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Home / Health / German town finds blueprint to reduce Covid-19 death toll

German town finds blueprint to reduce Covid-19 death toll

In Europe, during the Covid-19 wave, people are increasingly worried about getting vaccine doses. But one town claimed to have found a plan to prevent severe deaths without a severe lockdown.

In the spring, the southern German city of Tübingen was hit hard by the virus, but since then, measures such as extensive testing and even subsidized taxis have managed to protect the elderly who caused most of the deaths.

At the peak of the first wave in April, there were 70 Covid-19 patients (out of 89,000 residents) in the town’s largest hospital, 33 of whom were in intensive care, forcing doctors to cancel elective surgery. Today, at the peak of the current catastrophic sharp increase, the number of patients is only 35, many of which are transferred from other regions. Fifteen of them are in intensive care, and less than half of them are residents of Tubingen. The hospital has not cancelled non-emergency operations.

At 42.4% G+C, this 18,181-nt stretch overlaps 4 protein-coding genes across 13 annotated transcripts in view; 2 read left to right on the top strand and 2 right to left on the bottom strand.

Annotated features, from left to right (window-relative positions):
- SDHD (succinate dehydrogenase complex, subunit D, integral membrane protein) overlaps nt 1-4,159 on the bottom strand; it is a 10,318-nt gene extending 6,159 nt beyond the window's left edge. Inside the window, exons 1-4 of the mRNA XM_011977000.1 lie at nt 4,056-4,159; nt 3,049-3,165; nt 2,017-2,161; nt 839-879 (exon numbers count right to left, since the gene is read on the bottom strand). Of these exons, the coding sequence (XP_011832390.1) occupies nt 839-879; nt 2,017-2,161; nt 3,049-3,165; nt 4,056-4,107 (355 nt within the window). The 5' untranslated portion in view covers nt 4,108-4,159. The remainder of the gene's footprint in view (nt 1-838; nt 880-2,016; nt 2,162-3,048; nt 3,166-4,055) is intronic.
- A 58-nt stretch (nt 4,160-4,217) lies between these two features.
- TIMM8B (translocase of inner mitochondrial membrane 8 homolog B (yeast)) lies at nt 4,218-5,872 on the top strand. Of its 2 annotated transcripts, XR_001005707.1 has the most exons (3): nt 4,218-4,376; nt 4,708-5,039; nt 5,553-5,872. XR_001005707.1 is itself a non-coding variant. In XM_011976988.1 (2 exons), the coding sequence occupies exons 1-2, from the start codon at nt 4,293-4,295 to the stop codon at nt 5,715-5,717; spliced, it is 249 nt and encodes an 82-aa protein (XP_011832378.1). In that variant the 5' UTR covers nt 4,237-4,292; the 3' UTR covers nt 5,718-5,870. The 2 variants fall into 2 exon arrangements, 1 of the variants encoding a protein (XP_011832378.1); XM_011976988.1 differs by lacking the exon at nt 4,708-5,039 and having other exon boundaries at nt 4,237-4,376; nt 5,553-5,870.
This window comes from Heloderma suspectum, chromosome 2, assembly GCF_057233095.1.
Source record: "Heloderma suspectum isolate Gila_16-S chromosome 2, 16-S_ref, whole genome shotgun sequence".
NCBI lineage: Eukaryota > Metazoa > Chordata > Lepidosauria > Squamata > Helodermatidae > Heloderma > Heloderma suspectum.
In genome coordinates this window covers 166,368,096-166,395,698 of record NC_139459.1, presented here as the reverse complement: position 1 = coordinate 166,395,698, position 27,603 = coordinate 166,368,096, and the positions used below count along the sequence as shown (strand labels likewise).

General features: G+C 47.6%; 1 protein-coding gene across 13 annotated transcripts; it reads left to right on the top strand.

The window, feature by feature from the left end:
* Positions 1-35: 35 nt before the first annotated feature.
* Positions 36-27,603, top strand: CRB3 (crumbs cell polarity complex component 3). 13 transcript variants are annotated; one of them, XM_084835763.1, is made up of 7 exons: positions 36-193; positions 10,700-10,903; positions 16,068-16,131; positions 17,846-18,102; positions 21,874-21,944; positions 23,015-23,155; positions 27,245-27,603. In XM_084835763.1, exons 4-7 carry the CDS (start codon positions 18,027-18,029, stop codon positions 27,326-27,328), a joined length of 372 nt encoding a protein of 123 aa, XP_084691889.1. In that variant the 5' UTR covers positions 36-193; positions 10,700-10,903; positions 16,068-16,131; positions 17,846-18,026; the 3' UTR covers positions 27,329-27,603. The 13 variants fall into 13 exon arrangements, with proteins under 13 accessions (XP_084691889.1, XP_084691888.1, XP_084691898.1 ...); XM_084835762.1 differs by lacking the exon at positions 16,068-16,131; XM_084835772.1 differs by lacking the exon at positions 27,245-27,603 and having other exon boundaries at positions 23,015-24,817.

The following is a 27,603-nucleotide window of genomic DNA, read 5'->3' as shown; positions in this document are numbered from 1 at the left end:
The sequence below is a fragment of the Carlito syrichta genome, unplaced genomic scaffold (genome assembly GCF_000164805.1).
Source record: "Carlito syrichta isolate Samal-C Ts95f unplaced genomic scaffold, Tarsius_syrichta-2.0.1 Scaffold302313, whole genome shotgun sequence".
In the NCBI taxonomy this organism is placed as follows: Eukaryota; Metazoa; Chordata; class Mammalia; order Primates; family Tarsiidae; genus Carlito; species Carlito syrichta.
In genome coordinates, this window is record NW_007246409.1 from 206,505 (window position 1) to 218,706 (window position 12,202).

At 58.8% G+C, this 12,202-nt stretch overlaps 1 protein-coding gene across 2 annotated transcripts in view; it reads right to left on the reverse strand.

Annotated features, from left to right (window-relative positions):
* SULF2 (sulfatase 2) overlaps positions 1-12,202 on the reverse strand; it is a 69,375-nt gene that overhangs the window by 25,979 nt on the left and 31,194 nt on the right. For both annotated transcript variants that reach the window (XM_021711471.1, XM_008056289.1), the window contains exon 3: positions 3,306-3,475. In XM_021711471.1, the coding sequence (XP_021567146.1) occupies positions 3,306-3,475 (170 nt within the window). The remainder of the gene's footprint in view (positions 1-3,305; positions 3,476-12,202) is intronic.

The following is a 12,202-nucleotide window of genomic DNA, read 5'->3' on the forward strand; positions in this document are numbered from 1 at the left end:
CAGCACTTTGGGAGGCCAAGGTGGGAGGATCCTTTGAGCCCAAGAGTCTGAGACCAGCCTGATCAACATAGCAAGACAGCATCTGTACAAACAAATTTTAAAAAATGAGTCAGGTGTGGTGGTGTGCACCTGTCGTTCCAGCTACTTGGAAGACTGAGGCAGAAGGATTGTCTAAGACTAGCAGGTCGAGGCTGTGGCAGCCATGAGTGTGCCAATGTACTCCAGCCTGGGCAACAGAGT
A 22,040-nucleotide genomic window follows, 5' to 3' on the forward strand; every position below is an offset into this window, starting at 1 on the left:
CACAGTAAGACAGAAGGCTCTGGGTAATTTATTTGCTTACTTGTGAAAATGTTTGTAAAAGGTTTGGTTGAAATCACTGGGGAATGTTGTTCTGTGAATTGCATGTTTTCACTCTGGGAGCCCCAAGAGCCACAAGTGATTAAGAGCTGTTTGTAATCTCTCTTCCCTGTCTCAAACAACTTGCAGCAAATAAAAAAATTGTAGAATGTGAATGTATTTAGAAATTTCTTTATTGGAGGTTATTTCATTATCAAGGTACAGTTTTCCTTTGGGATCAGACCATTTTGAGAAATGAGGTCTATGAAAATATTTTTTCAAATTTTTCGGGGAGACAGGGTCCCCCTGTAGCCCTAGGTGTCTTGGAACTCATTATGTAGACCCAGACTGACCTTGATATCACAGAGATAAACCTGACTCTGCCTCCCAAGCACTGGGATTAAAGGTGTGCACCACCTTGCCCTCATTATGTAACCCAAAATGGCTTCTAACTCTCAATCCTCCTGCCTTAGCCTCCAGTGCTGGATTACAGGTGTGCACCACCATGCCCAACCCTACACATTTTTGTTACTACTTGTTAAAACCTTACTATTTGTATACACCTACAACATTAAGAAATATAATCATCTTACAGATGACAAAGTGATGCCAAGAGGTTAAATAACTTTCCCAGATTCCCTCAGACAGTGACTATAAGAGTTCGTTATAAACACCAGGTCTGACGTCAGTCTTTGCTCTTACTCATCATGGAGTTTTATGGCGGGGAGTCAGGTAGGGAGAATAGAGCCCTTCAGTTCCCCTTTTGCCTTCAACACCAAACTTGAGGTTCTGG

Local authorities say that such figures are not accidental. They pointed out that the town started earlier than most German cities to conduct frequent Covid-1

9 tests on caregivers, residents and visitors. It provides a taxi service for people over 65, so they don’t have to use public transportation. Young residents are discouraged from shopping between 9 a.m. and 11 a.m. in order to prevent the elderly from mixing up with those who are more likely to carry the asymptomatic virus.

So far, Tübingen’s pandemic policy has cost 500,000 euros, all funded by the town’s budget. According to estimates by the Ifo Institute, within a week of the current lockdown, restaurants and all non-essential stores were closed, causing 27 to 57 billion euros in output and subsidy losses to the German economy and the country. This is a government-funded economist. Think that the tank is in Munich.